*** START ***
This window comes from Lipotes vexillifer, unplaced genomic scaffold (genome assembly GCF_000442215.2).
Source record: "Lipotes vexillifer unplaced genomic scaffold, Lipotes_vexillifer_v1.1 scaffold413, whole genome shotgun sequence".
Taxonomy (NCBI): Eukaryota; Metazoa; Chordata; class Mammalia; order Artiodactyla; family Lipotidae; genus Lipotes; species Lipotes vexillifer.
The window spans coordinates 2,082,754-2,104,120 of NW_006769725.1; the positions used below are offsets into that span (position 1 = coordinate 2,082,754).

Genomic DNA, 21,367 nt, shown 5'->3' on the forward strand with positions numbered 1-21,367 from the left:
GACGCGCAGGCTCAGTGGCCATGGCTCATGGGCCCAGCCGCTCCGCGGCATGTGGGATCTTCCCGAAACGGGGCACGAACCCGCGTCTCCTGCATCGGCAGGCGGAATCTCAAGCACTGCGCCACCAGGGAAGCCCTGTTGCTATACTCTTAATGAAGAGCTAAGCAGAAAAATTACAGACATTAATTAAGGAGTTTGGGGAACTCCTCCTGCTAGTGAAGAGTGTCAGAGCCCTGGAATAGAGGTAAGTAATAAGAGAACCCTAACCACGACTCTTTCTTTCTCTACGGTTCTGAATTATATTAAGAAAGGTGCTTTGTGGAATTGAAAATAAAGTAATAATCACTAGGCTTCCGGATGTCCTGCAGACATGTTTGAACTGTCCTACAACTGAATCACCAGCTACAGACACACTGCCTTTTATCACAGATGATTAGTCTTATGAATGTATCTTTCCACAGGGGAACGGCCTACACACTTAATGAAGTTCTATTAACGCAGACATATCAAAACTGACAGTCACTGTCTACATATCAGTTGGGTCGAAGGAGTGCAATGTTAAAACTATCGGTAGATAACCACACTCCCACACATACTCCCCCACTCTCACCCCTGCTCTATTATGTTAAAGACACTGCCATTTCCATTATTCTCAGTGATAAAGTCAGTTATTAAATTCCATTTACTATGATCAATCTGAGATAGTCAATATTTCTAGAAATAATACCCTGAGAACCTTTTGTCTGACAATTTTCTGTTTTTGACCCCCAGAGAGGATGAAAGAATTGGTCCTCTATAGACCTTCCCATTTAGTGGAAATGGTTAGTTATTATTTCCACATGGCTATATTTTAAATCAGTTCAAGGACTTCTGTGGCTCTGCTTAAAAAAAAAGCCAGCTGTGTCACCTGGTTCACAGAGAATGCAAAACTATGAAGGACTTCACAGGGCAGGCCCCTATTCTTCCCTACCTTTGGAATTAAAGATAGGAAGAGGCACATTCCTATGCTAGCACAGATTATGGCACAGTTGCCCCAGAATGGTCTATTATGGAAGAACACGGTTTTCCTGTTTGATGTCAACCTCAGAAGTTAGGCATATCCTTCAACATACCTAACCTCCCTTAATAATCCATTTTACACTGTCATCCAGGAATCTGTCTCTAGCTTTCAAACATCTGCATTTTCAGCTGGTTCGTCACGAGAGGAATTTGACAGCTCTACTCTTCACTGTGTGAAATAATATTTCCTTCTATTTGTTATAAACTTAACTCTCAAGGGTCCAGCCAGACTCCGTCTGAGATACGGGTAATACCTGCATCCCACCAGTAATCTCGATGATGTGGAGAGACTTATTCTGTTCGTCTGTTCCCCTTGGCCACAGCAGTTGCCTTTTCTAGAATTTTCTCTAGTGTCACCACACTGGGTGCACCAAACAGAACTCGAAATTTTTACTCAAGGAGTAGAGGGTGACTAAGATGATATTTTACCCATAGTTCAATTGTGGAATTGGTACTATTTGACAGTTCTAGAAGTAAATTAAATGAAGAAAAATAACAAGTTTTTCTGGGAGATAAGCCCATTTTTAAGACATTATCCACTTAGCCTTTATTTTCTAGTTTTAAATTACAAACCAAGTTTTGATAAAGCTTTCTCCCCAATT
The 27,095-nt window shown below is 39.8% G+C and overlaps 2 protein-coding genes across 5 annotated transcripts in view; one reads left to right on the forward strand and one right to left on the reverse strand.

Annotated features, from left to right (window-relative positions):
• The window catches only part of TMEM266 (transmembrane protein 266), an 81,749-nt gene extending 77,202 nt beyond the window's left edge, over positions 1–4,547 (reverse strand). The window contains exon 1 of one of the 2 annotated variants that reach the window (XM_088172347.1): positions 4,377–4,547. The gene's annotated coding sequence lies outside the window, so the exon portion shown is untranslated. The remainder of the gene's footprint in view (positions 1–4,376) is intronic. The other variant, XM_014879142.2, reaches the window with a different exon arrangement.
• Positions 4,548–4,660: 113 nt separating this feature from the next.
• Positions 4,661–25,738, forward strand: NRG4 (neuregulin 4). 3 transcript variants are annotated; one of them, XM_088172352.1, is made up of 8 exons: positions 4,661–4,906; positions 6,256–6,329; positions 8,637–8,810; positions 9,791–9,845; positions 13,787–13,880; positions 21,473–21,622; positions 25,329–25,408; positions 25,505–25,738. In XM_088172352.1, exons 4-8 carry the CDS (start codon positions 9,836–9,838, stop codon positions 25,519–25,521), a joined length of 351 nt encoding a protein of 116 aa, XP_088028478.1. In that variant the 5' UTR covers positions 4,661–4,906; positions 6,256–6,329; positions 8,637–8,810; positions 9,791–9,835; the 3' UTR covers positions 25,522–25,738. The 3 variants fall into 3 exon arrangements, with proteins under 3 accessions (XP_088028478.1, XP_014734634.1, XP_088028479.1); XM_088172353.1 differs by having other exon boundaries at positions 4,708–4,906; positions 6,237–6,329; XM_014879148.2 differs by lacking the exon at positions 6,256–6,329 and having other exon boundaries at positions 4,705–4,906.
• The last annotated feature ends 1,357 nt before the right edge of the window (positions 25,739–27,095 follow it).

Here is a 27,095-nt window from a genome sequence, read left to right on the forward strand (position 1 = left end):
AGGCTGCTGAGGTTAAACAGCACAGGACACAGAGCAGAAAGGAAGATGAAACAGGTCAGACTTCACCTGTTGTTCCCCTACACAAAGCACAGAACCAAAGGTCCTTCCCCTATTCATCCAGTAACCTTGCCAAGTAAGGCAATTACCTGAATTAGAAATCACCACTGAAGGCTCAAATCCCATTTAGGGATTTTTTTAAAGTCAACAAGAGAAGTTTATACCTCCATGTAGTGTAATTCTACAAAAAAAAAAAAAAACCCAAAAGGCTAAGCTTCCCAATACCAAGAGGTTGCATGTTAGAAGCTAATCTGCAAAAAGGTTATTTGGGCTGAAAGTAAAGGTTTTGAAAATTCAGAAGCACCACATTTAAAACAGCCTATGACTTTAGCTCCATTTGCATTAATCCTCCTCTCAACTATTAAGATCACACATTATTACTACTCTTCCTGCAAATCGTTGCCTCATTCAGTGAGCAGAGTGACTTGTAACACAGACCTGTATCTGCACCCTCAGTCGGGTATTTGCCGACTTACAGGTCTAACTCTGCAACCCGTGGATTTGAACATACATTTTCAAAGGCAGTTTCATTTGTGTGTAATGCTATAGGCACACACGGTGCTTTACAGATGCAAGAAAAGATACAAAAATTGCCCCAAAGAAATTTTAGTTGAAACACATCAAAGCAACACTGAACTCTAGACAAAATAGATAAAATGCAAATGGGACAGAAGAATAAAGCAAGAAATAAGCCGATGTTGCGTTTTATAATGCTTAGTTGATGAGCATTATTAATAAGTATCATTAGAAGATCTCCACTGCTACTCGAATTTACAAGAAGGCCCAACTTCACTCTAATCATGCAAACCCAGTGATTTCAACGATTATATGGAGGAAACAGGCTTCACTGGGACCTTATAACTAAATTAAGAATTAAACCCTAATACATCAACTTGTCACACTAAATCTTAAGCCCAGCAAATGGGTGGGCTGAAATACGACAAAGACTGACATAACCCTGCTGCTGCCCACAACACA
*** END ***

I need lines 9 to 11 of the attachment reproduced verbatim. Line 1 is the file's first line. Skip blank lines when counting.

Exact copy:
• The window catches only part of TMEM266 (transmembrane protein 266), an 81,749-nt gene extending 77,202 nt beyond the window's left edge, over positions 1–4,547 (reverse strand). The window contains exon 1 of one of the 2 annotated variants that reach the window (XM_088172347.1): positions 4,377–4,547. The gene's annotated coding sequence lies outside the window, so the exon portion shown is untranslated. The remainder of the gene's footprint in view (positions 1–4,376) is intronic. The other variant, XM_014879142.2, reaches the window with a different exon arrangement.
• Positions 4,548–4,660: 113 nt separating this feature from the next.
• Positions 4,661–25,738, forward strand: NRG4 (neuregulin 4). 3 transcript variants are annotated; one of them, XM_088172352.1, is made up of 8 exons: positions 4,661–4,906; positions 6,256–6,329; positions 8,637–8,810; positions 9,791–9,845; positions 13,787–13,880; positions 21,473–21,622; positions 25,329–25,408; positions 25,505–25,738. In XM_088172352.1, exons 4-8 carry the CDS (start codon positions 9,836–9,838, stop codon positions 25,519–25,521), a joined length of 351 nt encoding a protein of 116 aa, XP_088028478.1. In that variant the 5' UTR covers positions 4,661–4,906; positions 6,256–6,329; positions 8,637–8,810; positions 9,791–9,835; the 3' UTR covers positions 25,522–25,738. The 3 variants fall into 3 exon arrangements, with proteins under 3 accessions (XP_088028478.1, XP_014734634.1, XP_088028479.1); XM_088172353.1 differs by having other exon boundaries at positions 4,708–4,906; positions 6,237–6,329; XM_014879148.2 differs by lacking the exon at positions 6,256–6,329 and having other exon boundaries at positions 4,705–4,906.